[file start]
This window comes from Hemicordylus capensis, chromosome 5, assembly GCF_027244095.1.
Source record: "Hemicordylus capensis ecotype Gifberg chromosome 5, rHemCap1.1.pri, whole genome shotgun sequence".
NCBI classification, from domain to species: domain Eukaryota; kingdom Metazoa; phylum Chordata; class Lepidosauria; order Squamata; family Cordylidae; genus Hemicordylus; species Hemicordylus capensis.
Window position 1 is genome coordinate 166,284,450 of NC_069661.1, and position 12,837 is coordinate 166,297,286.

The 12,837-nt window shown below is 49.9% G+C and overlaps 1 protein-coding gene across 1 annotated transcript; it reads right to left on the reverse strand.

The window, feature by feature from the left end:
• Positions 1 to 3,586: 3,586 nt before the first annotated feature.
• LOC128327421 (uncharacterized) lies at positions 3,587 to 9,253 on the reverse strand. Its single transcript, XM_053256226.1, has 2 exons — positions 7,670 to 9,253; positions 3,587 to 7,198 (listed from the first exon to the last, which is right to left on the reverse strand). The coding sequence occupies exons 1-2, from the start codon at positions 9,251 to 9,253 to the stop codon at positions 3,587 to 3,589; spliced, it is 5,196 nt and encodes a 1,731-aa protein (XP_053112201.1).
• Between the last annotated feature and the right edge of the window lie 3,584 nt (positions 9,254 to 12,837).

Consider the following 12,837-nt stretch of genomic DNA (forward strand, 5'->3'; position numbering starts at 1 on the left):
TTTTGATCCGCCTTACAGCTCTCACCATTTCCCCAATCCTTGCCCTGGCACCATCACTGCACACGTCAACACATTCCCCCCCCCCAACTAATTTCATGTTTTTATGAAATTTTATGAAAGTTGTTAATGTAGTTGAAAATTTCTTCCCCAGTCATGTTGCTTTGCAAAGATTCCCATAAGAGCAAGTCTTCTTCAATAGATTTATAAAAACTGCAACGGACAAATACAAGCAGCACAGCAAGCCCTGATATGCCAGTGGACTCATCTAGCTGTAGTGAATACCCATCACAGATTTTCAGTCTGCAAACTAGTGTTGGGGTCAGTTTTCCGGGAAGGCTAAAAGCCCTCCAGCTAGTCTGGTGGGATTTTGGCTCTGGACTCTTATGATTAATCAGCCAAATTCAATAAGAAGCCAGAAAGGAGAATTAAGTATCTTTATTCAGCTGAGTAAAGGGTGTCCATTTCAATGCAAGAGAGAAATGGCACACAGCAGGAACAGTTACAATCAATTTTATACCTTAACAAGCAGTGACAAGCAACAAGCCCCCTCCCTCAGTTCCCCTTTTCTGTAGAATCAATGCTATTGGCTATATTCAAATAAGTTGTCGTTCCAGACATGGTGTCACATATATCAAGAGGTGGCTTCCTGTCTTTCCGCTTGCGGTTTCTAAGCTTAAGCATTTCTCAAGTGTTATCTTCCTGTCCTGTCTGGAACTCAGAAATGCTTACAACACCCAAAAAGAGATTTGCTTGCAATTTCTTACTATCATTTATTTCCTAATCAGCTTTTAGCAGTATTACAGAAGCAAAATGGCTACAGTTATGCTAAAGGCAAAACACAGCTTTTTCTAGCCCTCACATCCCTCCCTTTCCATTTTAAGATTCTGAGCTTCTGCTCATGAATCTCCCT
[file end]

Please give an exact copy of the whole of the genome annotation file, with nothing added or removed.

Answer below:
This window comes from Hemicordylus capensis, chromosome 5, assembly GCF_027244095.1.
Source record: "Hemicordylus capensis ecotype Gifberg chromosome 5, rHemCap1.1.pri, whole genome shotgun sequence".
NCBI classification, from domain to species: domain Eukaryota; kingdom Metazoa; phylum Chordata; class Lepidosauria; order Squamata; family Cordylidae; genus Hemicordylus; species Hemicordylus capensis.
Window position 1 is genome coordinate 166,284,450 of NC_069661.1, and position 12,837 is coordinate 166,297,286.

The 12,837-nt window shown below is 49.9% G+C and overlaps 1 protein-coding gene across 1 annotated transcript; it reads right to left on the reverse strand.

The window, feature by feature from the left end:
• Positions 1 to 3,586: 3,586 nt before the first annotated feature.
• LOC128327421 (uncharacterized) lies at positions 3,587 to 9,253 on the reverse strand. Its single transcript, XM_053256226.1, has 2 exons — positions 7,670 to 9,253; positions 3,587 to 7,198 (listed from the first exon to the last, which is right to left on the reverse strand). The coding sequence occupies exons 1-2, from the start codon at positions 9,251 to 9,253 to the stop codon at positions 3,587 to 3,589; spliced, it is 5,196 nt and encodes a 1,731-aa protein (XP_053112201.1).
• Between the last annotated feature and the right edge of the window lie 3,584 nt (positions 9,254 to 12,837).

Consider the following 12,837-nt stretch of genomic DNA (forward strand, 5'->3'; position numbering starts at 1 on the left):
TTTTGATCCGCCTTACAGCTCTCACCATTTCCCCAATCCTTGCCCTGGCACCATCACTGCACACGTCAACACATTCCCCCCCCCCAACTAATTTCATGTTTTTATGAAATTTTATGAAAGTTGTTAATGTAGTTGAAAATTTCTTCCCCAGTCATGTTGCTTTGCAAAGATTCCCATAAGAGCAAGTCTTCTTCAATAGATTTATAAAAACTGCAACGGACAAATACAAGCAGCACAGCAAGCCCTGATATGCCAGTGGACTCATCTAGCTGTAGTGAATACCCATCACAGATTTTCAGTCTGCAAACTAGTGTTGGGGTCAGTTTTCCGGGAAGGCTAAAAGCCCTCCAGCTAGTCTGGTGGGATTTTGGCTCTGGACTCTTATGATTAATCAGCCAAATTCAATAAGAAGCCAGAAAGGAGAATTAAGTATCTTTATTCAGCTGAGTAAAGGGTGTCCATTTCAATGCAAGAGAGAAATGGCACACAGCAGGAACAGTTACAATCAATTTTATACCTTAACAAGCAGTGACAAGCAACAAGCCCCCTCCCTCAGTTCCCCTTTTCTGTAGAATCAATGCTATTGGCTATATTCAAATAAGTTGTCGTTCCAGACATGGTGTCACATATATCAAGAGGTGGCTTCCTGTCTTTCCGCTTGCGGTTTCTAAGCTTAAGCATTTCTCAAGTGTTATCTTCCTGTCCTGTCTGGAACTCAGAAATGCTTACAACACCCAAAAAGAGATTTGCTTGCAATTTCTTACTATCATTTATTTCCTAATCAGCTTTTAGCAGTATTACAGAAGCAAAATGGCTACAGTTATGCTAAAGGCAAAACACAGCTTTTTCTAGCCCTCACATCCCTCCCTTTCCATTTTAAGATTCTGAGCTTCTGCTCATGAATCTCCCT